Protein is a very important nutrient that can often be misunderstood when it comes to the everyday person’s diet. When we think of protein, our minds might well immediately jump to bodybuilders or athletes tucking into protein shakes, but getting enough protein is vital for your body to function properly whether you work out regularly or not. Getting sufficient protein has been responsible for a myth linking increased intake to kidney problems, however in a study observing a group ingesting between 1.6-1.9g of protein per KG of bodyweight found no evidence of this issue. If you do have a pre-existing kidney issue, do consult with a healthcare professional to see whether this would be detrimental for you.
How Much Protein Should I Have In My Diet?
It’s generally recommended that at the very minimum you should be eating around 0.8g of protein per KG of your bodyweight in order to encourage effective recovery from injury, preserved bone health, strong immune function and appropriate wound healing. For someone weighing around 70kg, this would be around 50-60g ideally per day. To determine what distribution of food this is, do make sure to look at the nutrition breakdown on the packaging of your food to see the amount of protein inside. A 50g chicken breast might have around 30g of protein, so it’s important to check the exact distribution so that you’re getting an adequate amount. Ingesting over 1.4kg per KG of bodyweight for the normal person generally sees no further effect on the body, so do bear that in mind.
How Much Protein Should I Eat As An Older Person?
As you age, your sensitivity to protein decreases. This means that you will need to ingest more protein to see the same kind of response from your muscular system. If you are older, you might wish to aim for around 1g per KG of bodyweight, which can also make it very easy to calculate whether you’re getting enough throughout the day. If you do eat plant based protein versus animal protein, there is generally a difference in how much you should be ingesting. This is down to the amino acid leucine, which is a trigger for the body to start the process of protein synthesis. From our research, it would be necessary for anyone eating plant based protein to up their intake to around 50g per serving, to get the same results as someone eating around 25-30g of animal protein. You might find it easier to try writing down exactly what you’re eating for each of your meals and working out the protein intake from this. There are apps out there that can make this process much easier, including MyFitnessPal, which you can use to log each meal and even scan barcodes of the food you’re eating. Once you’ve done this for a few meals, you’ll get more into the hang of working out how much protein you should be eating a day and can get into the good habit of ensuring you’re eating enough.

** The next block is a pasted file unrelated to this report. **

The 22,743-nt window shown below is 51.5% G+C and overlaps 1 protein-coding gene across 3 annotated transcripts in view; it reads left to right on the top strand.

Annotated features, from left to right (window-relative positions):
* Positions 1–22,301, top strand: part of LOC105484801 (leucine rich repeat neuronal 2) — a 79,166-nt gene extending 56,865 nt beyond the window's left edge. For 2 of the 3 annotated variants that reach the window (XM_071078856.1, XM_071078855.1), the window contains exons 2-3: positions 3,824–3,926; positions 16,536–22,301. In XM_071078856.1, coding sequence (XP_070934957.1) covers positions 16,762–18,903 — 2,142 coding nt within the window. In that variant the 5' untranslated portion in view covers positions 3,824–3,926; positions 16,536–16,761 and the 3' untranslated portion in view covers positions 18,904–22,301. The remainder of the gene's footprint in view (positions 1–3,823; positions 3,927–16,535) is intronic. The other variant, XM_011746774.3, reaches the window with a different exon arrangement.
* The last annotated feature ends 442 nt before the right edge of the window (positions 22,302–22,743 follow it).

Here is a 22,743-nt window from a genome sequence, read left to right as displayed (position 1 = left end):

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How Should Protein Intake Be Distributed Throughout The Day?
If you’re an everyday person maintaining good health or recovering from an injury, simply trying to get the amount of protein you should be eating is going to be all you need to focus on. These are the building blocks of good health and recovery. If you’re working out or are an athlete, there are going to be more ideal times to eat protein – likely directly after your workout for good recovery, but this is worth researching individually to your sport. If you’re someone who doesn’t enjoy eating a lot of food, you can find a good quality protein supplement to take as a snack mid-morning or mid-afternoon between meals if you’re finding you’re not getting enough protein throughout the day. If you need some help just identifying what brand would be best, don’t hesitate to get in touch with us and we’d be happy to help you out! You may find it beneficial to take an amino acid supplement, especially one made with leucine, as this will help to just kickstart that protein synthesis but it really isn’t 100% necessary if you can get enough in your food.
There is a slight stigma attached to good protein intake, particularly amongst women and protein intake when strength training. The common theme is often believing that ingesting enough protein will make you bulky, and this is another myth that we’ll dispell here. Bodybuilders work exceptionally hard to build muscle bulk, so if you are getting active and taking in enough protein, this is not going to make you bulky. Instead, it’s going to make sure that you’re not depleting your body of nutrients, that you can recover after workouts, not become injured, and that your immunity remains strong.
We hope you found this article helpful! If you did find this topic interesting, do let us know and we’d be happy to produce more of this sort of content. If you are struggling with back pain at the minute, remember to check out our FREE Back In Shape membership area for more specific advice on mistakes you could be making at home, stretches that can help and exercises to strengthen your body. You can find this at www.backinshapeapp.com. If you did have any questions about today’s topic, please do get in touch with us through our social media channels, or by tuning in to our live videos that we’re hosting every weekday on our Facebook and YouTube!
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